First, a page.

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Afghan President Karzai alleges U.S.-Taliban collusion
KABUL, Afghanistan (AP) — Afghan President Hamid Karzai on Sunday accused the Taliban and the United States of working in concert to convince Afghans that violence will worsen if most foreign troops leave — an allegation the top American commander in Afghanistan rejected as “categorically false.”
Mr. Karzai said two suicide bombings that killed 19 people on Saturday — one outside the Afghan Defense Ministry and the other near a police checkpoint in eastern Khost province — show the insurgent group is conducting attacks to help show that international forces will still be needed to keep the peace after their current combat mission ends in 2014.
“The explosions in Kabul and Khost yesterday showed that they are at the service of America and at the service of this phrase: 2014. They are trying to frighten us into thinking that if the foreigners are not in Afghanistan, we would be facing these sorts of incidents,” he said during a nationally televised speech about the state of Afghan women.
Gen. Joseph Dunford, the U.S. and NATO forces commander, said Mr. Karzai had never expressed such views to him, but Gen. Dunford said it was understandable that tensions would arise as the coalition balances the need to complete its mission and the Afghans‘ move to exercise more sovereignty.
“We have fought too hard over the past 12 years, we have shed too much blood over the last 12 years, to ever think that violence or instability would be to our advantage,” Gen. Dunford said.
Mr. Karzai is known for making incendiary comments in his public speeches, a move that often is attributed to his trying to appeal to those who sympathize with the Taliban or as a way to gain leverage when he feels his international allies are ignoring his country’s sovereignty. In previous speeches, he has threatened to join the Taliban and called his NATO allies occupiers who want to plunder Afghanistan’s resources.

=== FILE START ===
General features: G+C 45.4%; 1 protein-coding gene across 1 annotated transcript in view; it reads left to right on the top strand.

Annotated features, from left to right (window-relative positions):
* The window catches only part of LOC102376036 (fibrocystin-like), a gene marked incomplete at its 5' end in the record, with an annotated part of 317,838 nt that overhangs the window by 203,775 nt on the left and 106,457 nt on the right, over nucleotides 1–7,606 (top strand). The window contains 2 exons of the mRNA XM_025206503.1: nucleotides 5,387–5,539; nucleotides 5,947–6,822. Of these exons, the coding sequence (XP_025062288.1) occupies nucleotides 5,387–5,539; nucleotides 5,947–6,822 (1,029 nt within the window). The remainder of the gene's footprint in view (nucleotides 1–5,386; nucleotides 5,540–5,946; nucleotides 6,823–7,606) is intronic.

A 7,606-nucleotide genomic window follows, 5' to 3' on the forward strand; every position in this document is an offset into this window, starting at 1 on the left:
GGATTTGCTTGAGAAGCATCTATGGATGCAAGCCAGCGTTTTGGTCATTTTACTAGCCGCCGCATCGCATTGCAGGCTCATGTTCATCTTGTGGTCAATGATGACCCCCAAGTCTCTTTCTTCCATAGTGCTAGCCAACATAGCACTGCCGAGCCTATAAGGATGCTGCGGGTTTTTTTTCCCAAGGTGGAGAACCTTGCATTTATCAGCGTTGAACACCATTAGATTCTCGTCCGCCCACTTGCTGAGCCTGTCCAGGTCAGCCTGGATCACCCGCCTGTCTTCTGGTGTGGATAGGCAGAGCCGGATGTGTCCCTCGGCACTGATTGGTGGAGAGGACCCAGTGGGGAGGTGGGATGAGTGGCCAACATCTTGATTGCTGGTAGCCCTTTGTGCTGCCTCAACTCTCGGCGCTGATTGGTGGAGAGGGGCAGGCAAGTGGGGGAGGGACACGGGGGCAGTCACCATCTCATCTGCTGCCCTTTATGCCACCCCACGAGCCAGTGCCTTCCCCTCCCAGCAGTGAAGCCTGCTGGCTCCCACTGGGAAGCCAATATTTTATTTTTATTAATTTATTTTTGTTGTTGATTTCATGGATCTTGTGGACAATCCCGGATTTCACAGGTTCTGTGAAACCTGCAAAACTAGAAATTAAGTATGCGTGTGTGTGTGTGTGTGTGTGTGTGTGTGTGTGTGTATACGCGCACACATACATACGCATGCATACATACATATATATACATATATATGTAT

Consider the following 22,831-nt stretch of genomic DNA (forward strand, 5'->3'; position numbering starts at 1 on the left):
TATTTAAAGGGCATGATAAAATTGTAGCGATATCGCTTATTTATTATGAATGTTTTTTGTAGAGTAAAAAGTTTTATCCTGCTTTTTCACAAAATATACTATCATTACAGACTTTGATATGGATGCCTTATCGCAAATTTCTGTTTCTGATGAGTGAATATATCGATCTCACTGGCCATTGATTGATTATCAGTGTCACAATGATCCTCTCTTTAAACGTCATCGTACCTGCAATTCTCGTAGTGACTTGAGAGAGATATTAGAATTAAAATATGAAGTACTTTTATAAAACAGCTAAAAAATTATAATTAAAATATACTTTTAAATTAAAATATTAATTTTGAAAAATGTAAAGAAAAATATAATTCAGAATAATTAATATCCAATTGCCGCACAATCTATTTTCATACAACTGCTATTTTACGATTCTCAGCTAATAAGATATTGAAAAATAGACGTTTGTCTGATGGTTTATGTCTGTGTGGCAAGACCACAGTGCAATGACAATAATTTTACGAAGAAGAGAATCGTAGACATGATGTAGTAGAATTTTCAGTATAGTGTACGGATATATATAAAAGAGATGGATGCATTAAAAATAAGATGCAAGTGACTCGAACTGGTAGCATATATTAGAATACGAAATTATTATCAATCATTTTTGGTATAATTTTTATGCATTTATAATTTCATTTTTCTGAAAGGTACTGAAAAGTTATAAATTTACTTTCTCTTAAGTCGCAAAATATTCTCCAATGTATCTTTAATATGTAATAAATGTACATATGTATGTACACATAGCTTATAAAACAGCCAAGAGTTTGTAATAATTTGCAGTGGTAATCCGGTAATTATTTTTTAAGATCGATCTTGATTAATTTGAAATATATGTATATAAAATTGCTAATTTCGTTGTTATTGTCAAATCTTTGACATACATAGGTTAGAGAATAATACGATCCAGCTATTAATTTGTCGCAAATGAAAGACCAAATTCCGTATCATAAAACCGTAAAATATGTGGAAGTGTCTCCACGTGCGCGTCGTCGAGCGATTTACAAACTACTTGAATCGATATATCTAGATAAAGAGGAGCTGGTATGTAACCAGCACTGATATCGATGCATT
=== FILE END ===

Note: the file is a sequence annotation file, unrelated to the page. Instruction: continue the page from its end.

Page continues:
Mr. Karzai also denounced the arrest of a university student Saturday by Afghan forces who, his aide said, was working for the CIA. It was unclear why the student was detained.
Presidential spokesman Aimal Faizi said that the CIA freed the student after Mr. Karzai‘s staff intervened but that Mr. Karzai wants the Afghan raiders arrested. The president issued a decree on Sunday banning all foreign forces from universities and schools unless they obtain prior permission from the Afghan government.
The Karzai government’s latest comments and actions come as it negotiates a pact with the U.S. for the long-term presence of American forces in Afghanistan and just days after an agreement to transfer the U.S. prison outside of Kabul to Afghan authority fell through. They also came during U.S. Defense Secretary Chuck Hagel’s first visit to Afghanistan since becoming the Pentagon chief.
“We will tell them where we need them, and under which conditions. They must respect our laws. They must respect the national sovereignty of our country and must respect all our customs,” Mr. Karzai said.
MR. Karzai offered no proof of coordination but said the Taliban and the United States were in “daily negotiations” in various foreign countries and noted that the United States has said that it no longer considers the insurgent group its enemy. The U.S. continues to fight against the Taliban and other militant groups but has expressed its backing for formal peace talks with the Taliban to find a political resolution to the war.
In the arrest of the college student, Mr. Faizi said the raiders fired shots as they grabbed the student Saturday from a Kandahar university and blindfolded him before taking him for interrogation at a CIA post that Taliban leader Mullah Omar once used as a home.
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